President George W. Bush on Friday pledged to seek the establishment of a Palestinian state by the end of his term of office, but issued a fresh demand that it must be a democracy.

“I believe we've got a great chance to establish a Palestinian state, and I intend to use the next four years to spend the capital of the United States on such a state,” Mr Bush said after meeting Tony Blair, the British prime minister, at the White House.

Asked whether he would realise his vision in the course of his second term, Mr Bush added: “I hate to put artificial time frames on things . . . [but] I'd like to see it done in four years.”

After two days of talks with Mr Blair, the first world leader to visit the White House since Mr Bush's re-election, the president also signalled his willingness to heal the transatlantic relationship damaged by the Iraq war, announcing he would like to visit Europe early next year.

On the day that Yassir Arafat's life was remembered in Cairo and his body buried in Ramallah, the two most outspoken advocates of the Iraq war pledged to use their alliance to forge a lasting peace between two separate Palestinian and Israeli states.

But Mr Blair, who came to Washington with a number of specific strategic initiatives in mind, appeared to have wrung little by way of concrete commitments from Mr Bush.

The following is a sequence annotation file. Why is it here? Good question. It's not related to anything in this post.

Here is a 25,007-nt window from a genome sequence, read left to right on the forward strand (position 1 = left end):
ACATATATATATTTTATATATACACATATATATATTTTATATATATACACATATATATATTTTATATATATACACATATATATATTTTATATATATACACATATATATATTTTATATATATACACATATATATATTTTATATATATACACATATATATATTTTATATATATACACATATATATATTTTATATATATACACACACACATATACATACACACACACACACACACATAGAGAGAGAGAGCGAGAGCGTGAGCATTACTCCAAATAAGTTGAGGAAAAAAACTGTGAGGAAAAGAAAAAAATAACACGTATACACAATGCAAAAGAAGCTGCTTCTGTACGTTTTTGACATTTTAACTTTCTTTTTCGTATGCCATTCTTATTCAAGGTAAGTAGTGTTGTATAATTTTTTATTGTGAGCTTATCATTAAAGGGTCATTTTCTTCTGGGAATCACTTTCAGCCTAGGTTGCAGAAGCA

Mr Bush left open the possibility of a future Middle East peace conference, even sounding ambivalent about the idea. “I'm all for conferences just so long as the conferences produce something,” he said.

Mr Bush declined to say whether he planned to send an envoy to the Middle East and avoided the question of whether he would call on Israel to freeze settlements in the West Bank.

Instead, Mr Bush and Mr Blair sought to emphasise that the election of a new Palestinian president to succeed Mr Arafat was the first step in the development of a functioning democracy itself a prerequisite of statehood.

“The Palestinians may decide to elect a real strong personality, but we'll hold their feet to fire to make sure that democracy prevails, that there are free elections,” Mr Bush said, adding that without democracy “I will be extremely doubtful that [peace] will ever happen.”

The emphasis on democracy marked a shift in the language used by both men in setting out the terms of a Palestinian state.

Mr Bush described a future Palestine as a “democratic, independent and viable state”.

In his letter to Ariel Sharon, Israeli prime minister, Mr Bush spoke of a “viable, contiguous, sovereign and independent” state.

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